I’ve always been a big fan of Larry Lalonde’s playing style and how it so cleverly accompanies Les Claypool’s challenging and unique basslines in most of Primus’ songs. I recently decided to learn to play five Primus songs in order to develop a greater appreciation for this style. The first of these is John the Fisherman. Not a difficult song, really, and fun to play. A great one to get started with!
This is also the first video with my beautiful new Ibanez RG-3120 guitar!
Earlier at the start of this month, I began the second Programming Languages course (Part B), offered by Prof. Dan Grossman of the University of Washington. I had done the first course a few months ago and found it very beneficial when it came to my understanding of some functional programming concepts and idioms, the notion of elegance in programming and good programming practices in general. It also really helped me formalise much of what I had come across in relation to Functional Programming, and approach the adoption of this style of programming more systematically in my own day-to-day programming projects. After nearly two months of having done that very interesting and challenging course, and having felt that a good bit of it had sunk in I decided to take on this second one.
The goals of this course were three-fold:
To allow one to apply some of what was taught in the first course in the context of Standard ML (SML) to a new programming language, namely Racket.
To introduce features of Dynamically Typed programming languages through Racket, and compare these in contrast with those of Statically Typed programming languages, such as SML.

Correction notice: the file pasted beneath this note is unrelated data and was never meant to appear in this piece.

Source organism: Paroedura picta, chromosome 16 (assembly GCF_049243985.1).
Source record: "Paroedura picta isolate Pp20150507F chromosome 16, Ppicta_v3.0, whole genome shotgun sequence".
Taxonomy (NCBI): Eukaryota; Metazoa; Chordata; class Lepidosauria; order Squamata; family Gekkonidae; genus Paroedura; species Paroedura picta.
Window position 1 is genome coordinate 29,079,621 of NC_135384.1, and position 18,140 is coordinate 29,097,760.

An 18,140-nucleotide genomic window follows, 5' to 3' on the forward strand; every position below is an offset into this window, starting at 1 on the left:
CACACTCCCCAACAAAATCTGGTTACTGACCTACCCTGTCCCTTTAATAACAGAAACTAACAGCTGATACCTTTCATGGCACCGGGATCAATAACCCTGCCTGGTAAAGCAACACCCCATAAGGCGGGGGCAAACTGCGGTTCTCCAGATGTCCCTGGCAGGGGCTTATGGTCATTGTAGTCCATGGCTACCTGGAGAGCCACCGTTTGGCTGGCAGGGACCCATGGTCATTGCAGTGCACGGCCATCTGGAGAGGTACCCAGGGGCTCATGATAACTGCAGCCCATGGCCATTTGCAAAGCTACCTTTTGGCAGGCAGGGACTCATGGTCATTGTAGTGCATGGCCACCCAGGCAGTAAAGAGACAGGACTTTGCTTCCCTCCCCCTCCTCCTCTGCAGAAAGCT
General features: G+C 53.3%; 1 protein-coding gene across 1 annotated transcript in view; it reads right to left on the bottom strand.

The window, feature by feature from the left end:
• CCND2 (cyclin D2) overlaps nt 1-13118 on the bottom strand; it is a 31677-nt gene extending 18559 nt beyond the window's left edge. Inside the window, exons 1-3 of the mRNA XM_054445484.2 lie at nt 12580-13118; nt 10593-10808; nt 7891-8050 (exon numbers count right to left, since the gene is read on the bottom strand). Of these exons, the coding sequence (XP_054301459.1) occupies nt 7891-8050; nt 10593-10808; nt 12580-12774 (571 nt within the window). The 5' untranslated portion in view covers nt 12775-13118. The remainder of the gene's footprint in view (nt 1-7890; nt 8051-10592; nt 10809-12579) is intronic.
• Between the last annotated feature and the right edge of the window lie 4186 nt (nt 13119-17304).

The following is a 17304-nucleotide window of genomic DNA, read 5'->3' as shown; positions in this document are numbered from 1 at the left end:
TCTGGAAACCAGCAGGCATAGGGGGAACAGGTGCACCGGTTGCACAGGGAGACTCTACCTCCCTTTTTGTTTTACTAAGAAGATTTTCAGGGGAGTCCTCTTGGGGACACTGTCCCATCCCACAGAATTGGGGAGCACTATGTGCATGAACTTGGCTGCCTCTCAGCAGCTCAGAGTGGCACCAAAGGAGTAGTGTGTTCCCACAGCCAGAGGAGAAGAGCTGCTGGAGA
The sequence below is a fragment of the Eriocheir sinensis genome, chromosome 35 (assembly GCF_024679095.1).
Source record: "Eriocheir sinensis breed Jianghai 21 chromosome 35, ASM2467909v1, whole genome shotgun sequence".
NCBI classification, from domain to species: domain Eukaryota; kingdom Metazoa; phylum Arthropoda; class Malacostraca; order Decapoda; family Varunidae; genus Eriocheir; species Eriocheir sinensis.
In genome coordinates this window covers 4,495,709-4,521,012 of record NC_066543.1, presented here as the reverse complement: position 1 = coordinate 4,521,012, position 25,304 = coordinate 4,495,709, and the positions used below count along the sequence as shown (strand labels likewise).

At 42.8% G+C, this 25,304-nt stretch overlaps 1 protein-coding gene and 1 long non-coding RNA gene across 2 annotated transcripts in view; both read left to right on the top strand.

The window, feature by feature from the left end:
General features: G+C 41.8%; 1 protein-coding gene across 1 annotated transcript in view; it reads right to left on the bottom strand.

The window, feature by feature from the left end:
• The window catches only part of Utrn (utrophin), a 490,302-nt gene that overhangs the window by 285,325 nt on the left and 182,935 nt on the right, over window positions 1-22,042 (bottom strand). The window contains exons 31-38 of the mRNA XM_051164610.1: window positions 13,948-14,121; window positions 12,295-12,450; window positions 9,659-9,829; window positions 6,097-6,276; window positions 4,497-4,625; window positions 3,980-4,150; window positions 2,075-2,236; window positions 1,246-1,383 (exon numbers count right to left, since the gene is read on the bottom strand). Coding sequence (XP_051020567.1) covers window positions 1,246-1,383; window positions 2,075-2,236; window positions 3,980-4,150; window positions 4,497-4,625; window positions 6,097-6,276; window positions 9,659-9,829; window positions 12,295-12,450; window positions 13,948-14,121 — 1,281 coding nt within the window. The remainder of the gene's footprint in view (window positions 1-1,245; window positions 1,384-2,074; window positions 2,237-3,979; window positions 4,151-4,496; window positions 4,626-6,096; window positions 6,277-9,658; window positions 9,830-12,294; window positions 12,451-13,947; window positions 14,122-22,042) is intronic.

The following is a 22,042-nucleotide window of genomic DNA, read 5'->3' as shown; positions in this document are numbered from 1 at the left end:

To understand the inner workings of a language interpreter by implementing one for a very simple hypothetical programming language in Racket.
I won’t be going into much details about the learnings of this course yet. I plan to do so in a couple of months when I’ll be done with the third and final course in this module and I will have had the chance to re-visit the contents of the first two courses to gain a better overall perspective.
I wasn’t so taken by this song when I first heard it, but I revisited it while warming myself up for the release of Tool’s Fear Innoculum last year, and somehow got really hooked onto it, so much that I ended up learning how to play it. This is the first video I’m posting with my new PRS SE Mark Holcomb Signature Edition electric guitar! I play it in the guitar’s standard tuning – Drop C.
Having been curious about Functional Programming for a while now, and tried incorporating features of the paradigm into my own work with Python, I decided to give the first (Part A) of the three-part Programming Languages course module on Coursera. The module is meant to systematically introduce one to various theoretical concepts of programming languages, while having a special focus on Functional Programming. This first course (Part A), which I recently completed with a score of 98%, illustrated said concepts with the help of Standard ML – a Functional-style language.
It was excellently designed course, and also quite challenging. Apart from spending time on introducing the very basics of SML early on, it covered some very interesting concepts such as Pattern Matching, Function Closures, Partials, Currying and Mutual Recurstion. The programming assignments really made sure you understood what was covered in the course material, and the course-handouts were thorough and clear. There was also a strong focus on the matter of programming style, with the instructor commenting on what he considered good/poor programming style while covering the various concepts. We were marked on the style of our submissions too.
It’s just been confirmed that four of us from Moodagent – Reinier de Valk, Pierre Lafitte, Tomas Gajarsky and I, will be attending ISMIR 2019 in Delft (The Netherlands). This year, two of my colleagues from Moodagent will be presenting their work at ISMIR: